SHIMON COHEN worked for former Chief Rabbi Lord Jakobovits. Here, he describes the relationship between the late Lord Jakobovits and Baroness Thatcher.
WHEN, in 1982, I joined the office of Chief Rabbi Jakobovits, Mrs Thatcher loomed large.
Chief Rabbi Jakobovits first met the MP for Finchley in the 1970s, but it was her elevation to Education Minister in the Heath government that brought them close.
He once remarked to her that with her responsibility for the education of our children, she was truly Secretary for Defence, a comment that she would proudly go on to repeat time and again.
They were not friends in the usual sense. They did not go to dinner together nor did they go to the theatre or the movies, nor was he a Conservative, as some media commentators would have you believe.
Their relationship was borne and flourished of two conviction driven leaders whose sense of public service was paramount.
He enjoyed the common sense of her politics and her belief in herself, and she enjoyed his.
When in the late 1980s shechita came under attack, Dayan Berger and I went to see the Agriculture Minister John Gummer.
Mr Gummer so wanted to help us but was under a great deal of pressure from animal welfare groups.
We were not making much headway and it was Mr Gummer who suggested that the matter could only really be resolved if the Chief Rabbi approached the prime minister.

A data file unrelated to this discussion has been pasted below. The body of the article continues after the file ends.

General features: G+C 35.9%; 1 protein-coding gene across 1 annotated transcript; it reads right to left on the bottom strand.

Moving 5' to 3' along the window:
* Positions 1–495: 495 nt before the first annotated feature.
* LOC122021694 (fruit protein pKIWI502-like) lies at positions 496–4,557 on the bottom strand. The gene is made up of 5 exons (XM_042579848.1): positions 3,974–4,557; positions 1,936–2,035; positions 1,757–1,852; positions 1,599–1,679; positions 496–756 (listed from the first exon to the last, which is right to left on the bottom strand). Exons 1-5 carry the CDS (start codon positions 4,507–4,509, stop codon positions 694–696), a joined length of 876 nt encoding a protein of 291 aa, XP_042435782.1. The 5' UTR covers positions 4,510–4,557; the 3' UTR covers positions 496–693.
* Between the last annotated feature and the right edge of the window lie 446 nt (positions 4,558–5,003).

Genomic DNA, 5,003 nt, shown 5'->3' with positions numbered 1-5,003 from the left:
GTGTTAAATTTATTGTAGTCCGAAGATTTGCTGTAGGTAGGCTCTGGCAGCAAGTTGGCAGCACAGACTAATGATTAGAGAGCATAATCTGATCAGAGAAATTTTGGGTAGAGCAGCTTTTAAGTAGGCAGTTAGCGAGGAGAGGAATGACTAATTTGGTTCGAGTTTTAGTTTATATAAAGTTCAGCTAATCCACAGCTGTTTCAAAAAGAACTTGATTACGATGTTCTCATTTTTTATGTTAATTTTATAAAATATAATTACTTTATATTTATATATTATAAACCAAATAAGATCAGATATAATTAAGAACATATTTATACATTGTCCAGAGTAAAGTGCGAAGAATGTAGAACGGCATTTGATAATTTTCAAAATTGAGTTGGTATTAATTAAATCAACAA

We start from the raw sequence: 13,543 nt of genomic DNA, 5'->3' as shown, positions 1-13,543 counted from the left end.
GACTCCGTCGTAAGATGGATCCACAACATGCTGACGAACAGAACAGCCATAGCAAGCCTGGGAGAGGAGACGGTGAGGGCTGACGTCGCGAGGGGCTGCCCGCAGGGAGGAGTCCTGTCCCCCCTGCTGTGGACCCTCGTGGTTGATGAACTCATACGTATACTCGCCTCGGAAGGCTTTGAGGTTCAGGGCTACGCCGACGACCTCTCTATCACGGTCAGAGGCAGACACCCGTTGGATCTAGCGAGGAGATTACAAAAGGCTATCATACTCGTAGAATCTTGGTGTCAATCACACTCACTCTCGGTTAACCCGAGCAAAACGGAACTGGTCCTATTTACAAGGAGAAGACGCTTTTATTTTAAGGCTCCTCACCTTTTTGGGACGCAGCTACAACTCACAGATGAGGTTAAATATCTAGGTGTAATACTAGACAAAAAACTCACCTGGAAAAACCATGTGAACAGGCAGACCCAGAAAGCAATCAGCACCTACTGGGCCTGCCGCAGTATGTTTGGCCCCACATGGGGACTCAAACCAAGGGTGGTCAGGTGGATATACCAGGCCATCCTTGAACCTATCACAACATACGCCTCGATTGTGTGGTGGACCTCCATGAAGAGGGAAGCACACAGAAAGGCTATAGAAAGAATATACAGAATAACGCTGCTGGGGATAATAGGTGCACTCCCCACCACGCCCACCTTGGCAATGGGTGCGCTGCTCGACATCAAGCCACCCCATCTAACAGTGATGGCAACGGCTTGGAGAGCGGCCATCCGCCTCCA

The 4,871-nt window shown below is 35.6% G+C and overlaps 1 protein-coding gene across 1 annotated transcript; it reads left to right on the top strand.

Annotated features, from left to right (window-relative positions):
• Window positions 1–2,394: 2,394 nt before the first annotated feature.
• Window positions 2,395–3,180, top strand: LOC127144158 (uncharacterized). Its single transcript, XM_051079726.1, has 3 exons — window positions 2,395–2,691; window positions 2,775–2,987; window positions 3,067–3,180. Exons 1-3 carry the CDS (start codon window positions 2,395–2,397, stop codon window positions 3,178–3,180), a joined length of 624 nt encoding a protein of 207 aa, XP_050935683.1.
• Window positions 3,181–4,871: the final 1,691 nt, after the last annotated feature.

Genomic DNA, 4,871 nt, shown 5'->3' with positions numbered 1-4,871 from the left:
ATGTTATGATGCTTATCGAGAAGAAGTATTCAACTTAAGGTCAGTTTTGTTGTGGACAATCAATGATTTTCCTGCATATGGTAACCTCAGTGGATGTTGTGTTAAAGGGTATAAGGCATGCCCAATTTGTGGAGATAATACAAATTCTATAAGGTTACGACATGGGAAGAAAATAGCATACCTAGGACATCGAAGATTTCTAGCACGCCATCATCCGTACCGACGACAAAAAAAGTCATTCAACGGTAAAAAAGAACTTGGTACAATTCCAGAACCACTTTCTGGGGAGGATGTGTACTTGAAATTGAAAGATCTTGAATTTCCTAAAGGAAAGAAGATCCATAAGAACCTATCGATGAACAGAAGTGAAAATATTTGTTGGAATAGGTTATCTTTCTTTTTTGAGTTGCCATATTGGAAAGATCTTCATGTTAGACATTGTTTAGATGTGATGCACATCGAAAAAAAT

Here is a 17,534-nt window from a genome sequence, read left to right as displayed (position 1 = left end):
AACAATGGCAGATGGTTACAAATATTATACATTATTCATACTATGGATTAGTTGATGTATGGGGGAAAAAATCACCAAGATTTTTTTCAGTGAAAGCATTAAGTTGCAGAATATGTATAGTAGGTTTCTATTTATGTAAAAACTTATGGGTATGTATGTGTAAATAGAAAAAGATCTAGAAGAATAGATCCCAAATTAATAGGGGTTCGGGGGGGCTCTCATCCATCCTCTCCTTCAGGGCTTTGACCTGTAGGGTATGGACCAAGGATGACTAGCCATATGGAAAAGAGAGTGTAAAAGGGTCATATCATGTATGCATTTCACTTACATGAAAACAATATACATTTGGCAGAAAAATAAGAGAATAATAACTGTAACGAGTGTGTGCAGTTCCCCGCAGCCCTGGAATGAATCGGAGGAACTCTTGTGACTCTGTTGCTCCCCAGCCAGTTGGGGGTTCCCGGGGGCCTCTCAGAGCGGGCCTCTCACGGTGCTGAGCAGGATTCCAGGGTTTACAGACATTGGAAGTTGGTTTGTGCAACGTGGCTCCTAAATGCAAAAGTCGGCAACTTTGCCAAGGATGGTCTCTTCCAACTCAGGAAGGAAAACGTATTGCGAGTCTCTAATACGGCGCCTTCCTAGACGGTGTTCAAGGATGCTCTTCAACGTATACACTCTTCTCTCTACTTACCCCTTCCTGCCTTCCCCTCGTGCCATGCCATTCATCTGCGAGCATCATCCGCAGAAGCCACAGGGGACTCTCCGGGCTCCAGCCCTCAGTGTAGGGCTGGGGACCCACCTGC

Lord Jakobovits, reluctant as ever to circumvent the process was hesitant, but so serious was the situation that he too recognised that his relationship with Margaret Thatcher was the only card left to play.
It was in a private meeting in the prime minister's flat above No 10 that the deal was hatched which ultimately secured shechita and the prime minister's clear statement of support has been something that we have successfully won from every prime minister since.
When Lord Jakobovits died and the British Friends of Bar Ilan honoured him with the building of a medical ethics centre and his wife Amelie with a doctorate, Lady Thatcher and Sir Denis were the guests of honour.
My wife and I had the honour to escort the Thatchers and at one point during the evening, she turned to me and said: "You must have had the best job in the world . . . he was my friend, I relied on him and miss him so."
Over the course of their relationship, Lord Jakobovits taught Lady Thatcher why Jewish education is the security of our people.
He taught her why the bond between Jews of the Diaspora and the State of Israel is so vital to our future and he nurtured a friendship that brought great pride and benefit to our community.